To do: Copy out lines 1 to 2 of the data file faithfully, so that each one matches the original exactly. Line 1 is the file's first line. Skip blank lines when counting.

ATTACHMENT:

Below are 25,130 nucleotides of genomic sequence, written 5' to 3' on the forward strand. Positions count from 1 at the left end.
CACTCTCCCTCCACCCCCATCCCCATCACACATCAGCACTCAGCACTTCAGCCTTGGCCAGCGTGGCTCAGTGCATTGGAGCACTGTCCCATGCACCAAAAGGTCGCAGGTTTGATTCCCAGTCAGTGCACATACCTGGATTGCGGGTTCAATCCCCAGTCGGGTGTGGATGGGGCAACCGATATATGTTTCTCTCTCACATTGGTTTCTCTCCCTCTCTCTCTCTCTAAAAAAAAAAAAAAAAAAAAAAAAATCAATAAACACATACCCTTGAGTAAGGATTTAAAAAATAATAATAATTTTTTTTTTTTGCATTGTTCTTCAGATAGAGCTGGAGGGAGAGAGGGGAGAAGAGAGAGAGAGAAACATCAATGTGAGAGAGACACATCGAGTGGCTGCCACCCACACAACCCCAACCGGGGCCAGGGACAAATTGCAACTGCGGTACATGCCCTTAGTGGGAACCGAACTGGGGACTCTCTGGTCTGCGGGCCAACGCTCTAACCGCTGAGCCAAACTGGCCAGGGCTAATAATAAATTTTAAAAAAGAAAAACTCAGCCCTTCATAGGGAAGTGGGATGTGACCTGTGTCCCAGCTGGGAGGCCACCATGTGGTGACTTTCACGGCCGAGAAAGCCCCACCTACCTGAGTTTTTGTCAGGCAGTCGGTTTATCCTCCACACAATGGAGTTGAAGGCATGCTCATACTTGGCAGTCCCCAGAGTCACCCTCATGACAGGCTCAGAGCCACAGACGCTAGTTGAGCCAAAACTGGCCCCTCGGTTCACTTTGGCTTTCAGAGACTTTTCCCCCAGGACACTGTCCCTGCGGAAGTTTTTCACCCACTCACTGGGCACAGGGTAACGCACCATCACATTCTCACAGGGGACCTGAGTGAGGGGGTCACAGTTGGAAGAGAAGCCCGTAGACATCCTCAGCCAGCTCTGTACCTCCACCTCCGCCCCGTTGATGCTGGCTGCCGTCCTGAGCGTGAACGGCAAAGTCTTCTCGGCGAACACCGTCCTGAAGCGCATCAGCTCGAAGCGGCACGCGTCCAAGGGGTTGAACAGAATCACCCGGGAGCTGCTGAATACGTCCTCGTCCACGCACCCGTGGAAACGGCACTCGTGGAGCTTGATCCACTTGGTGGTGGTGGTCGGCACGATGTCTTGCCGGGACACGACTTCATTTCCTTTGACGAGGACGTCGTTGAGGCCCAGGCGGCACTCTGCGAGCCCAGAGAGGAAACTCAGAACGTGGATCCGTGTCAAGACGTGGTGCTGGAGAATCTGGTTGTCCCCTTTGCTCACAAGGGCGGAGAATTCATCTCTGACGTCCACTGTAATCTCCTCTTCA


Below are 25,130 nucleotides of genomic sequence, written 5' to 3' on the forward strand. Positions count from 1 at the left end.
CACTCTCCCTCCACCCCCATCCCCATCACACATCAGCACTCAGCACTTCAGCCTTGGCCAGCGTGGCTCAGTGCATTGGAGCACTGTCCCATGCACCAAAAGGTCGCAGGTTTGATTCCCAGTCAGTGCACATACCTGGATTGCGGGTTCAATCCCCAGTCGGGTGTGGATGGGGCAACCGATATATGTTTCTCTCTCACATTGGTTTCTCTCCCTCTCTCTCTCTCTAAAAAAAAAAAAAAAAAAAAAAAAATCAATAAACACATACCCTTGAGTAAGGATTTAAAAAATAATAATAATTTTTTTTTTTTGCATTGTTCTTCAGATAGAGCTGGAGGGAGAGAGGGGAGAAGAGAGAGAGAGAAACATCAATGTGAGAGAGACACATCGAGTGGCTGCCACCCACACAACCCCAACCGGGGCCAGGGACAAATTGCAACTGCGGTACATGCCCTTAGTGGGAACCGAACTGGGGACTCTCTGGTCTGCGGGCCAACGCTCTAACCGCTGAGCCAAACTGGCCAGGGCTAATAATAAATTTTAAAAAAGAAAAACTCAGCCCTTCATAGGGAAGTGGGATGTGACCTGTGTCCCAGCTGGGAGGCCACCATGTGGTGACTTTCACGGCCGAGAAAGCCCCACCTACCTGAGTTTTTGTCAGGCAGTCGGTTTATCCTCCACACAATGGAGTTGAAGGCATGCTCATACTTGGCAGTCCCCAGAGTCACCCTCATGACAGGCTCAGAGCCACAGACGCTAGTTGAGCCAAAACTGGCCCCTCGGTTCACTTTGGCTTTCAGAGACTTTTCCCCCAGGACACTGTCCCTGCGGAAGTTTTTCACCCACTCACTGGGCACAGGGTAACGCACCATCACATTCTCACAGGGGACCTGAGTGAGGGGGTCACAGTTGGAAGAGAAGCCCGTAGACATCCTCAGCCAGCTCTGTACCTCCACCTCCGCCCCGTTGATGCTGGCTGCCGTCCTGAGCGTGAACGGCAAAGTCTTCTCGGCGAACACCGTCCTGAAGCGCATCAGCTCGAAGCGGCACGCGTCCAAGGGGTTGAACAGAATCACCCGGGAGCTGCTGAATACGTCCTCGTCCACGCACCCGTGGAAACGGCACTCGTGGAGCTTGATCCACTTGGTGGTGGTGGTCGGCACGATGTCTTGCCGGGACACGACTTCATTTCCTTTGACGAGGACGTCGTTGAGGCCCAGGCGGCACTCTGCGAGCCCAGAGAGGAAACTCAGAACGTGGATCCGTGTCAAGACGTGGTGCTGGAGAATCTGGTTGTCCCCTTTGCTCACAAGGGCGGAGAATTCATCTCTGACGTCCACTGTAATCTCCTCTTCA